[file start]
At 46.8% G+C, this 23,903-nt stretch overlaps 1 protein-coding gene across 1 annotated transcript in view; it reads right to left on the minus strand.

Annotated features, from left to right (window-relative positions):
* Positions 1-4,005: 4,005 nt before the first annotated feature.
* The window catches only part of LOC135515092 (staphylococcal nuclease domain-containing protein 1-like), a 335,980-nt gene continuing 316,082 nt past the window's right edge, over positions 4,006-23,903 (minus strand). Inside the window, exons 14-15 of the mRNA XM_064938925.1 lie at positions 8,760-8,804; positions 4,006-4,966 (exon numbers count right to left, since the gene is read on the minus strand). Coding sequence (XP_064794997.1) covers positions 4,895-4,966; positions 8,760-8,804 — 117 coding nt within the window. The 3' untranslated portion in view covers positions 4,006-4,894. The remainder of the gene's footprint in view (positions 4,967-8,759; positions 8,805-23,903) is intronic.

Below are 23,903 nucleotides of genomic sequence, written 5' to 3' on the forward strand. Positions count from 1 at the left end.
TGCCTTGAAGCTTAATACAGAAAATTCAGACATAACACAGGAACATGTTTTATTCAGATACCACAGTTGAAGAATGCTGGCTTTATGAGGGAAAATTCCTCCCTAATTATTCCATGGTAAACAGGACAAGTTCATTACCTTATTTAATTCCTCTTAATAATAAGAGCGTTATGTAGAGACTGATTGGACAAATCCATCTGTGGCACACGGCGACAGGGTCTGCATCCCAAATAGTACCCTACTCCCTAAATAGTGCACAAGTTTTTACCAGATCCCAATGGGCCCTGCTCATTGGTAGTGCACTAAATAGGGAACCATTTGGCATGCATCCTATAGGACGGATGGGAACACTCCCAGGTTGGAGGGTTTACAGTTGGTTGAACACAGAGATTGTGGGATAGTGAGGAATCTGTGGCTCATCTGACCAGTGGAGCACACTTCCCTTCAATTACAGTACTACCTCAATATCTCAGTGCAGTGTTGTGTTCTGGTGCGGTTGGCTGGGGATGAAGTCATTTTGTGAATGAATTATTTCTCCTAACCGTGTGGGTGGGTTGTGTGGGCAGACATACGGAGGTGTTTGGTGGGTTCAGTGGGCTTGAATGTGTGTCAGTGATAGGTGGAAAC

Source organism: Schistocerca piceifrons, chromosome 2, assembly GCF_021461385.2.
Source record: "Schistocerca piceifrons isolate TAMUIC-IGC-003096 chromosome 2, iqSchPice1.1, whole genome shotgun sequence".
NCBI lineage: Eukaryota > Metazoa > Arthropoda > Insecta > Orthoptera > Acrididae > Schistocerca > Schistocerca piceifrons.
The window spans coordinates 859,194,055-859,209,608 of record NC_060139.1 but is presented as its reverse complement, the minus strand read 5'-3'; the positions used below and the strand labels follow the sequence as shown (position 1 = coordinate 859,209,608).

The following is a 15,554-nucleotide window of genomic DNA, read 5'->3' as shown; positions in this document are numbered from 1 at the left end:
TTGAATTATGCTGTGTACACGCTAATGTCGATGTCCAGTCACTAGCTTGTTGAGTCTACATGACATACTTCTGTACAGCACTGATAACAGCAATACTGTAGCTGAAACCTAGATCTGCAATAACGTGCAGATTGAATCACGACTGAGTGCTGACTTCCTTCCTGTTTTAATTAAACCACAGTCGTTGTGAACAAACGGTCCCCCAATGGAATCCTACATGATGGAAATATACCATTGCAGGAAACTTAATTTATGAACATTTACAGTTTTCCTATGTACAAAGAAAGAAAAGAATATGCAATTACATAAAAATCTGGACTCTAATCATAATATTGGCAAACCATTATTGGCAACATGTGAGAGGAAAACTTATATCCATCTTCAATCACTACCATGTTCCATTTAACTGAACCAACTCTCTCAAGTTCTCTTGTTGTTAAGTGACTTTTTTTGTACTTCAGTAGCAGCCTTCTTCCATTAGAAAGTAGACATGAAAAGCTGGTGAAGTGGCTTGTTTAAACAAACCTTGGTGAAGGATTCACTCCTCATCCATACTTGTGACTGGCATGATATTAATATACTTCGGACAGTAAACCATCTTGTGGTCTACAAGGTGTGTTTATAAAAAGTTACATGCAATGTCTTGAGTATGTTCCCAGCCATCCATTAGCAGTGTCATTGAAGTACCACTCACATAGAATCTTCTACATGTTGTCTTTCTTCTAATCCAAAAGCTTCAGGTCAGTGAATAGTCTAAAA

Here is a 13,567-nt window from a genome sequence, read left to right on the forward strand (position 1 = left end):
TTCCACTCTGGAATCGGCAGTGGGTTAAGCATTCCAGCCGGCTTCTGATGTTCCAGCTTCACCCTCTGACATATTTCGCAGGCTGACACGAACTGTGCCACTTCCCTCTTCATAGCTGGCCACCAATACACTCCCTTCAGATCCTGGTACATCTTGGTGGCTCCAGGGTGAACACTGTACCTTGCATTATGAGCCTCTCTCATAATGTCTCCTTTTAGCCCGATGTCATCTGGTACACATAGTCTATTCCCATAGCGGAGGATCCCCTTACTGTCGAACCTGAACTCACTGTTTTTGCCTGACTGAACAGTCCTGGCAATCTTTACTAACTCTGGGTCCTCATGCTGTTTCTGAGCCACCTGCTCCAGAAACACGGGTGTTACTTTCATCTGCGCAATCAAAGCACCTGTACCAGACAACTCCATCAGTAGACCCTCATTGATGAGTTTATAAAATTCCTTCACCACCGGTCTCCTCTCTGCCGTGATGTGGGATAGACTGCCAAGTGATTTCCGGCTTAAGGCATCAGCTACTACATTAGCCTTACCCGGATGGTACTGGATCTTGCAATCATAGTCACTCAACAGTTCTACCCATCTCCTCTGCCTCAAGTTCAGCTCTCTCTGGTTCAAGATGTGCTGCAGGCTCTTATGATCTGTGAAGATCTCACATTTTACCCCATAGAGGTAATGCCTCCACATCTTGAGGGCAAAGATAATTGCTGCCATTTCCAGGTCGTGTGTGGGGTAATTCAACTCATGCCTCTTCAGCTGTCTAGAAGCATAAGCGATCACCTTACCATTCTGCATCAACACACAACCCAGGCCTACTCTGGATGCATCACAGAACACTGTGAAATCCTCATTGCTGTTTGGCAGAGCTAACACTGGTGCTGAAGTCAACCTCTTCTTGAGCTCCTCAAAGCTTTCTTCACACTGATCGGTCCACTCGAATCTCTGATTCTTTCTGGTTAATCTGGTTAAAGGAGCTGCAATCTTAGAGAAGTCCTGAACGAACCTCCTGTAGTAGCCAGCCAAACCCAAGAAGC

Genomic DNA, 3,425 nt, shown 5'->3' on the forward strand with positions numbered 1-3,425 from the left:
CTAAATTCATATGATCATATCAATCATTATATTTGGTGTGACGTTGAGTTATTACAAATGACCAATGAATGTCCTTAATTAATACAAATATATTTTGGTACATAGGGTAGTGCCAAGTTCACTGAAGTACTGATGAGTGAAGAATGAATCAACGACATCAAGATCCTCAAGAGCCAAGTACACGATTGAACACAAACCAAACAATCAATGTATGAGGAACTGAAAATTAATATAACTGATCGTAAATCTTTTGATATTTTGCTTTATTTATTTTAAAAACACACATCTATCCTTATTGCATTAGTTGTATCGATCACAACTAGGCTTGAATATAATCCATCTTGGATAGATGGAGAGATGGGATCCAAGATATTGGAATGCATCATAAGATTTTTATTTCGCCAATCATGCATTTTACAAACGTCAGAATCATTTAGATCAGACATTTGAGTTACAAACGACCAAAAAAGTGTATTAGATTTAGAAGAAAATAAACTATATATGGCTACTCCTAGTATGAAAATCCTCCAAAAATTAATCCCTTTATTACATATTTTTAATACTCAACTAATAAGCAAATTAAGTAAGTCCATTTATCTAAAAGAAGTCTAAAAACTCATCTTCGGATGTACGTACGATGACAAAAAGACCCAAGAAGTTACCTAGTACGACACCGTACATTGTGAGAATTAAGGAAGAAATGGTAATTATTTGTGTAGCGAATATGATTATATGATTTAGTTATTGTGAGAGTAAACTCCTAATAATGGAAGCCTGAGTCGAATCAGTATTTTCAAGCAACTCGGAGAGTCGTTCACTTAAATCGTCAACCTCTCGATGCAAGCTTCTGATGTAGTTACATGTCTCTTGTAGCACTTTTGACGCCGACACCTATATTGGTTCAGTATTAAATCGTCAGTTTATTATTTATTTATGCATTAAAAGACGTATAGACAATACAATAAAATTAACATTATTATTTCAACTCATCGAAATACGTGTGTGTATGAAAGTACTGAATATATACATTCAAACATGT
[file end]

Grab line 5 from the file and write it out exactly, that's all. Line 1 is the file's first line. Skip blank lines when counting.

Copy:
Below are 23,903 nucleotides of genomic sequence, written 5' to 3' on the forward strand. Positions count from 1 at the left end.